The P-36 was developed from the Curtiss Hawk Model 75, a prototype participant in a series of design competitions held by the Air Corps between 1935 and 1937. After initial setbacks in early competitions, the aircraft was equipped with a new Pratt & Whitney R-1830 engine. The Air Corps was so impressed by the performance of the P-36 that it ordered 210 of the aircraft, the largest military order of a single airplane type since World War I. Including 30 P-36G export models seized by the U.S. government in 1942 because of the German occupation of Norway, the Army Air Forces possessed a total of 243 P-36s [three P-36s (S/N 37-68 to 70); 210 P-36As (S/N 38-001 to 210); 30 P-36Gs (S/N 42-38305 to 38322 and 108995 to 109006)] .
Both France and England used the Hawk 75A in combat over Europe in 1939 and 1940, even though the airplane was obsolescent when compared to its major adversary, the Messerschmitt 109. During 1941, the AAF transferred 39 of its P-36s to Hawaii and 20 to Alaska, and with the Japanese attack on Pearl Harbor, two of the first six AAF fighters to get off the ground to meet the enemy were P-36s. Following the outbreak of hostilities, the outmoded P-36 was relegated to training and courier duties within the United States.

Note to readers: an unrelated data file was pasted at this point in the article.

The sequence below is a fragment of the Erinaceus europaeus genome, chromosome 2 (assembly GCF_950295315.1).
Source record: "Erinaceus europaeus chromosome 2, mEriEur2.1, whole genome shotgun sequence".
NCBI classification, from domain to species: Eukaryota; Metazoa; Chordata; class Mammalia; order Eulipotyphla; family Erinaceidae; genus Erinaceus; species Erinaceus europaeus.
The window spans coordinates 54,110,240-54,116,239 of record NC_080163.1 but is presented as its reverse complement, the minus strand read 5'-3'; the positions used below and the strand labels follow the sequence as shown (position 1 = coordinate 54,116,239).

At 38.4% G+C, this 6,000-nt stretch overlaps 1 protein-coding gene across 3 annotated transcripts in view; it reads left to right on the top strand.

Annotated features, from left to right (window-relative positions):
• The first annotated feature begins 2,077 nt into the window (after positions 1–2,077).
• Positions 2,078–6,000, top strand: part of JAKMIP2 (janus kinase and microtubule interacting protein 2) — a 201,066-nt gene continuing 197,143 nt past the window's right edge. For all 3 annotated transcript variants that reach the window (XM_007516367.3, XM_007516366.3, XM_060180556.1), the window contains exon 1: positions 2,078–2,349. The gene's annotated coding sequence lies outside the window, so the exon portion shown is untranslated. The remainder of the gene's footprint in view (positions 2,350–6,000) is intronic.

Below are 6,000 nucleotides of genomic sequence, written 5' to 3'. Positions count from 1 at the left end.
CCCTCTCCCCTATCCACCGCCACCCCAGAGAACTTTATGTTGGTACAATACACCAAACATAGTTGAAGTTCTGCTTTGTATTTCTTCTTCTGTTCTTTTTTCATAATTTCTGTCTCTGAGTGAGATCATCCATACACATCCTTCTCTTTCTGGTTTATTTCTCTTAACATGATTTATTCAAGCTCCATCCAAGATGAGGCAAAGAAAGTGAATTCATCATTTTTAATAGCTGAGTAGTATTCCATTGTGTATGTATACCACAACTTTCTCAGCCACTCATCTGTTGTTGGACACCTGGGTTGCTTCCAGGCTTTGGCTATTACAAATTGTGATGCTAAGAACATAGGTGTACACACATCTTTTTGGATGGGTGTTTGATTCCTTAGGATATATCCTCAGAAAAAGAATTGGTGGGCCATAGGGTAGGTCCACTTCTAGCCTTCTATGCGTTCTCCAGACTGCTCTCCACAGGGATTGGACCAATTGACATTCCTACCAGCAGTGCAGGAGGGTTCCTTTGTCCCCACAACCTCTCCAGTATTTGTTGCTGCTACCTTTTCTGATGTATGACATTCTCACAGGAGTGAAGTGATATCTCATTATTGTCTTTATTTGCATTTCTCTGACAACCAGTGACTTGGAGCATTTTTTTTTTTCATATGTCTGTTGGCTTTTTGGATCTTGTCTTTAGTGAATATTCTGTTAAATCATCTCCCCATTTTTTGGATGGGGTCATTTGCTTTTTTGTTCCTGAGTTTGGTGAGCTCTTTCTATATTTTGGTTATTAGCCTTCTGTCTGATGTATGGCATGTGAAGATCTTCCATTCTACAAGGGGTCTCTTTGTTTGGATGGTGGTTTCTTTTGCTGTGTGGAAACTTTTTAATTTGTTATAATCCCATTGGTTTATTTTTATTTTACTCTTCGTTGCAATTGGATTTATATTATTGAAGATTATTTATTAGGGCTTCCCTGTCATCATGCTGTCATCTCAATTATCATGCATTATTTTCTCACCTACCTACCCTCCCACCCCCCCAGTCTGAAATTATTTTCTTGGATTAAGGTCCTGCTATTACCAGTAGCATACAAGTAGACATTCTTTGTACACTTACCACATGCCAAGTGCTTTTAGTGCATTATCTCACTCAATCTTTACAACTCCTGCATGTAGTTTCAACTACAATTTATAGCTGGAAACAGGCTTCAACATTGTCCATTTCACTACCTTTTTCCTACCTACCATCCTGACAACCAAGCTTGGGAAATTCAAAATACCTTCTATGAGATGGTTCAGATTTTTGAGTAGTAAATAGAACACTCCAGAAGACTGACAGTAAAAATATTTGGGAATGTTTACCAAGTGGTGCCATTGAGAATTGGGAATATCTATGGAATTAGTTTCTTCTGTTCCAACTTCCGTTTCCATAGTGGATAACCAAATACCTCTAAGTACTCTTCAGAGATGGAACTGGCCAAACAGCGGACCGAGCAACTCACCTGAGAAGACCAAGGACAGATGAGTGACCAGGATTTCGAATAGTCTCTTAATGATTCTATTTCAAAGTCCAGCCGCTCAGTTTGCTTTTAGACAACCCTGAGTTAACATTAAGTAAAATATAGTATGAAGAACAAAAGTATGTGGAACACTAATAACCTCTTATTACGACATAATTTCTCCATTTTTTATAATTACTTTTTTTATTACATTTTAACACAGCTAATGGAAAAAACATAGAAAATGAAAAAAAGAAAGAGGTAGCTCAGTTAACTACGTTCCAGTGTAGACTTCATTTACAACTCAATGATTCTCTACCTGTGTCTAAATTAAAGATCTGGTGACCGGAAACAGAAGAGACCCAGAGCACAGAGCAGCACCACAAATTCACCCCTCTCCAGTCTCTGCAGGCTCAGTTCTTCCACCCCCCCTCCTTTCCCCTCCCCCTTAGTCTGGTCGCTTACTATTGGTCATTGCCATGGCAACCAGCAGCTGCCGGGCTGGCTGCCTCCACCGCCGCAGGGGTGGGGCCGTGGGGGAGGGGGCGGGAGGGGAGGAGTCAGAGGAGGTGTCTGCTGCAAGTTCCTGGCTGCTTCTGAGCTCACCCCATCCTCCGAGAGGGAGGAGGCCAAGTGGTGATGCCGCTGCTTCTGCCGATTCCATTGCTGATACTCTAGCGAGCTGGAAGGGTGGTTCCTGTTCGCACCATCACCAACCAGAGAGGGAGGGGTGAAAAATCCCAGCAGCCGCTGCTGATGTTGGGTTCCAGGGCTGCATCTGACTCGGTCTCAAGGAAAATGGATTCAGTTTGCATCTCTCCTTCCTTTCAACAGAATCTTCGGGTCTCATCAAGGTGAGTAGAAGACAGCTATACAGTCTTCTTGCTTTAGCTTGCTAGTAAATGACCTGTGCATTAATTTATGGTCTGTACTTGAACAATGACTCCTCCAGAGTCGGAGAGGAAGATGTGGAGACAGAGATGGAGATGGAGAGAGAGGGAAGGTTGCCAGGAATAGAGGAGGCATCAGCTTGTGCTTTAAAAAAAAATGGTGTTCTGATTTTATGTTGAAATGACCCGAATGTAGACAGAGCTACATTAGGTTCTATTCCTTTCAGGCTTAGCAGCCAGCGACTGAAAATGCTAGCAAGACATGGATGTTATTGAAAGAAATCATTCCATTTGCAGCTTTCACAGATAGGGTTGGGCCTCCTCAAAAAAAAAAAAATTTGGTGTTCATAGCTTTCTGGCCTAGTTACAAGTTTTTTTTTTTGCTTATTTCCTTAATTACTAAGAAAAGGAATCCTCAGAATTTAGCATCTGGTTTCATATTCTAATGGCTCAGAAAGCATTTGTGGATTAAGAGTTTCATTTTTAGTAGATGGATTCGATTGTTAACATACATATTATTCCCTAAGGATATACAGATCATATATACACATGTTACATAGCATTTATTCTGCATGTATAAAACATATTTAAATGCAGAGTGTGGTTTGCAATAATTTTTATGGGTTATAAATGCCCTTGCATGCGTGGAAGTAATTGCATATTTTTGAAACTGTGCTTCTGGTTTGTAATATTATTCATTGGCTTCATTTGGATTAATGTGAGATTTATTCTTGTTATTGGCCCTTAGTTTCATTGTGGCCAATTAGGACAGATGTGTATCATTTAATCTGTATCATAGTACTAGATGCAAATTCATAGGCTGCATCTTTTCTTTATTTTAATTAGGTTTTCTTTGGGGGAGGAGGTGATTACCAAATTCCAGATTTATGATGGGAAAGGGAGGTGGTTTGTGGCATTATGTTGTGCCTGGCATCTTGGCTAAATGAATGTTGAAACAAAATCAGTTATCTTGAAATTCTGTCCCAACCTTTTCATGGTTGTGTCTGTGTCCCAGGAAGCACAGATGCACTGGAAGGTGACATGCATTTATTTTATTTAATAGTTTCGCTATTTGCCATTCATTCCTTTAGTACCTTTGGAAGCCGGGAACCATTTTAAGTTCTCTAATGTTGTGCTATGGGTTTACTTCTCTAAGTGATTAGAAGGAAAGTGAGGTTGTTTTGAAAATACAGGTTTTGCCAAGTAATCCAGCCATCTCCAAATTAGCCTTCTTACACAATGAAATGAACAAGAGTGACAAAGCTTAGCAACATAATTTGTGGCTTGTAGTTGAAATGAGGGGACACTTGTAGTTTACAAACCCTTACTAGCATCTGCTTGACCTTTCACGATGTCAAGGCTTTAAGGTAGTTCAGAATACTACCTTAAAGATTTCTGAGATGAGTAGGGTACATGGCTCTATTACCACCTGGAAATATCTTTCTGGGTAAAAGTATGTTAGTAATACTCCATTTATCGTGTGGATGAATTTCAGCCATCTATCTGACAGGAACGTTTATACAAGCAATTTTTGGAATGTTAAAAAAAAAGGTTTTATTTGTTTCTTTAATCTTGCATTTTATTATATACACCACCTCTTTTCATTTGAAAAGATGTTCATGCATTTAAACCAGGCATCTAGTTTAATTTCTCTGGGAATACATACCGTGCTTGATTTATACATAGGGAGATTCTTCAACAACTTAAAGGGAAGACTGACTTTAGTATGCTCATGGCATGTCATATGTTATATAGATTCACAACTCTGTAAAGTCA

The National Museum of the United States Air Force has a P-36A on display.
Initially designed Y1P-36
210 ordered; one as XP-40; one as P-36B
P-36A with supercharged R-1830-25
S/N 38-51 and last 30 P-36A modified
P-36A with four .30-cal. wing guns
P-36A with eight .30-cal. wing guns
P-36A with two 23mm wing cannon
Hawk 75A for Norway - seized
TECHNICAL NOTES (P-36A): Armament: Two .30-cal. or two .50-cal. machine guns Engine:Pratt & Whitney R-1830-13 of 1,050 hp Maximum speed: 313 mph Cruising speed: 250 mph Range: 830 miles Service ceiling: 32,700 ft. Span: 37 ft. 4 in. Length: 28 ft. 6 in. Height: 8 ft. 5 in. Weight: 5,650 lbs. loaded